If you have ADHD, would you like to know how mindful awareness can help you focus?
First, what is mindful awareness and what does it have to do with ADHD focus problems? Psychiatrist and adult ADHD specialist Dr. Lidia Zylowska http://lidiazylowska.com/about/mindfulness-for-adhd/ describes it as the
Zylowska’s research suggests that people with distractibility issues can learn to train their brains to be more focused and less distracted. The brain can change.
What Scientists Say About Mindfulness and ADHD
Over the past several years, scientists like Dr. Kelly McGonigal, (http://kellymcgonigal.com/), Dr. Rick Hanson( http://www.rickhanson.net/), Dr. Kristen Neff (http://www.self-compassion.org/), and Dr. Richie Davidson (http://richardjdavidson.com/), among many others, noticed that those who lose focus are good at learning mindful awareness practices. That’s interesting news for adults and children with ADHD focus issues.
Benefits for Those with ADHD Focus Problems
They underscore the BENEFIT of being aware of distracting thoughts that inevitably come during periods of noticing the present moment. Re-focusing thoughts to the present builds the capacity within the structures of the brain to re-focus during other every-day tasks, like work, school, even communication and relationships. It sounds odd, but the more a person loses focus in present moment, the more that person can learn how to re-focus.
Other Benefits of Mindfulness
In addition to improving attention and focus, mindful awareness training also:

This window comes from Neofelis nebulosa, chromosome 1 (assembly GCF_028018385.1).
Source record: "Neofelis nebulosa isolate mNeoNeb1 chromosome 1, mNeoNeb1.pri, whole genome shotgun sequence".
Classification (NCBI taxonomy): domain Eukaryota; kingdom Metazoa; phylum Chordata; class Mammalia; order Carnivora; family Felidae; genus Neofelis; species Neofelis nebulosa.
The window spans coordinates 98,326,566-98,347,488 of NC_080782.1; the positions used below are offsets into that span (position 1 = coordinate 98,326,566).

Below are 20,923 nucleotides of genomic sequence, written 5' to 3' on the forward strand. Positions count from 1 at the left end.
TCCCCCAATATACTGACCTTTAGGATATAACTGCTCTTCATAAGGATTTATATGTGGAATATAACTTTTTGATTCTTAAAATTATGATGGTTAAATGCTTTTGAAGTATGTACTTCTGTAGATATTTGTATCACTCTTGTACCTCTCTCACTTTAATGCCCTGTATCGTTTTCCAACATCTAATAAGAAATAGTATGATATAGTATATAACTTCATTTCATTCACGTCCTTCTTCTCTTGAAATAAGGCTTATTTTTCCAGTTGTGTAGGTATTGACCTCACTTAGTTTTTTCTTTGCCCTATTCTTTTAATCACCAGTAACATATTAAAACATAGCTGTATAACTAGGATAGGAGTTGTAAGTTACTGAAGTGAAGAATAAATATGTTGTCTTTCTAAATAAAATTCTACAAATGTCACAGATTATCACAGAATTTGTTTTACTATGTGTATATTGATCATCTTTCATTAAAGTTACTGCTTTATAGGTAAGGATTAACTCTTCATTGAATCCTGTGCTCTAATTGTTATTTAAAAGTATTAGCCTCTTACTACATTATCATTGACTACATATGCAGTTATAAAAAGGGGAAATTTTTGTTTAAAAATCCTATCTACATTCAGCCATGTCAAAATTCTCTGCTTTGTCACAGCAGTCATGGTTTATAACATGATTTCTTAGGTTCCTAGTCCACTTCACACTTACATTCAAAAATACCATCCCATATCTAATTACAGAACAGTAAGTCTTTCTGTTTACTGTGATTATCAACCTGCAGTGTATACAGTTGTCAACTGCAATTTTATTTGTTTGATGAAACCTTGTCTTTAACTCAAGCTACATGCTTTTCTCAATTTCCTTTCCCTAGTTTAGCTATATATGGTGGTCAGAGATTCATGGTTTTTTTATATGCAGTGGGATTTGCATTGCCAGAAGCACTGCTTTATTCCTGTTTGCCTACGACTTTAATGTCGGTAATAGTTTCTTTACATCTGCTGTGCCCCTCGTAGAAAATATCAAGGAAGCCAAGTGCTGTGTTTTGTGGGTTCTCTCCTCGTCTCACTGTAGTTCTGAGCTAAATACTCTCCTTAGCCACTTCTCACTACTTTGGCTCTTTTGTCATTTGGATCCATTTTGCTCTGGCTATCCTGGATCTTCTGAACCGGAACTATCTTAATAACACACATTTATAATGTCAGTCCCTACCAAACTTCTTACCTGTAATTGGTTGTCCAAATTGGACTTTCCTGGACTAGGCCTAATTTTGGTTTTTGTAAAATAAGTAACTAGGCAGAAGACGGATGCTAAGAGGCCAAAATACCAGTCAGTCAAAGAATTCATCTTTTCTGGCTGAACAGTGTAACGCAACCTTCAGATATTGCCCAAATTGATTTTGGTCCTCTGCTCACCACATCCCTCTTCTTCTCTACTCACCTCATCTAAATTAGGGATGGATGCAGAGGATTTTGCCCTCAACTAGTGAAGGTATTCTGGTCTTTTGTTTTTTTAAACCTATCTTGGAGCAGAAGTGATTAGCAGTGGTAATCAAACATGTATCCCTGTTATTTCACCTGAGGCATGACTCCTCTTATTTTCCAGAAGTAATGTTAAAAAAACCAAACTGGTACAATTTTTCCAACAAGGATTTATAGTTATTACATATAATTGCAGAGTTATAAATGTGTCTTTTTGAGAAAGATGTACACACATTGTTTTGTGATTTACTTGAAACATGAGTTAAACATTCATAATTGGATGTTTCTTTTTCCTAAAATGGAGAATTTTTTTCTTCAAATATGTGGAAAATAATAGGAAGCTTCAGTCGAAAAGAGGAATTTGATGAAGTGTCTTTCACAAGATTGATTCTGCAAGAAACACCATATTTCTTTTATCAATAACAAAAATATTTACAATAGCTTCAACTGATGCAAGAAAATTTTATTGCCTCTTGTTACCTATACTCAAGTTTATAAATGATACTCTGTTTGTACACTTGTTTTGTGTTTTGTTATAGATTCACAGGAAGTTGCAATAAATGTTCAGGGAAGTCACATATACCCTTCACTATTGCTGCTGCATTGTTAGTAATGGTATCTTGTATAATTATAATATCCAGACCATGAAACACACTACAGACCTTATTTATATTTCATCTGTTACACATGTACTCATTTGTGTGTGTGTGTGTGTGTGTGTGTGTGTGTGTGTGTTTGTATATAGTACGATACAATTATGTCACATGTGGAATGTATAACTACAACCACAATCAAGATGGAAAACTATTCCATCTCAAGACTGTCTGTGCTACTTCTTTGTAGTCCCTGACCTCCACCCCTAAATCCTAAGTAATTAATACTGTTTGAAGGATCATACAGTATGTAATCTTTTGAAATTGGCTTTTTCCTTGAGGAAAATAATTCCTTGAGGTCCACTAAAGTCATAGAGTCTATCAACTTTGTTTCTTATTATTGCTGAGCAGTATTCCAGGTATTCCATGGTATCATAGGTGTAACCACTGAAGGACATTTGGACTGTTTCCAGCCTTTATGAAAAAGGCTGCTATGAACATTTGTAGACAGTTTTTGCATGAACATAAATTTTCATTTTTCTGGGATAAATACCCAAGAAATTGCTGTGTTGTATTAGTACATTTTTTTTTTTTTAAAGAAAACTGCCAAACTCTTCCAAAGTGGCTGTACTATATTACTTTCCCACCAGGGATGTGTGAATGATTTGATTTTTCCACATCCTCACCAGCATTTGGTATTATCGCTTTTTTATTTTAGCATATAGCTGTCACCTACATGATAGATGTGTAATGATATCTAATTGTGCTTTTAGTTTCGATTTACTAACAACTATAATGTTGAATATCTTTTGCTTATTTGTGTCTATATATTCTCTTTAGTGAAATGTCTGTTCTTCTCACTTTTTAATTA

- Reduces stress, anxiety, depression
- Supports a healthy brain
- Improves impulse control
- Promotes positive emotions
- Helps with making positive relationships
- Opens up awareness of personal strengths
- Helps with making better choices
Who should know about Building Mindfulness?
- Parents of children with ADHD
- HR professionals working on ADA compliance issues
- Mangers with employees struggling with work-place productivity
- Adults with ADHD struggling at work
- People with communication and relationship issues
- Students challenged by deadlines and projects
Developing this brain capacity through even short periods of practice is not that difficult. Even children can learn.
Try This 8-Step Experiment
So, “mindful awareness of the present” is what puts the “savor” in TimeSavor Coaching. Try this 8 step experiment:
- Allow yourself to feel calm and safe
- Take some slow, deep breaths to help this feeling take hold
- Now: Notice a common object in your environment — a book, a throw pillow, a flower, a blade of grass — anything that catches your attention
- For the next two or three minutes, look at that object as if it were the very first time you ever saw it
- Get curious about it — curious like a little child, or like someone from another distant, very different place
- Imagine how you might tell someone else who has never seen this object before
- Imagine that this might be the last time you see this for a very, very long time
- If you get distracted with thoughts of the past or future, gently bring your attention back without judgment or self-scolding
You can try this with your other senses, too. You are not at all limited to “savoring” only through vision!
I’d like to help
If you’re curious about how mindful awareness works with ADHD coaching, please contact me for a complimentary session. http://www.timesavorcoaching.com/contact/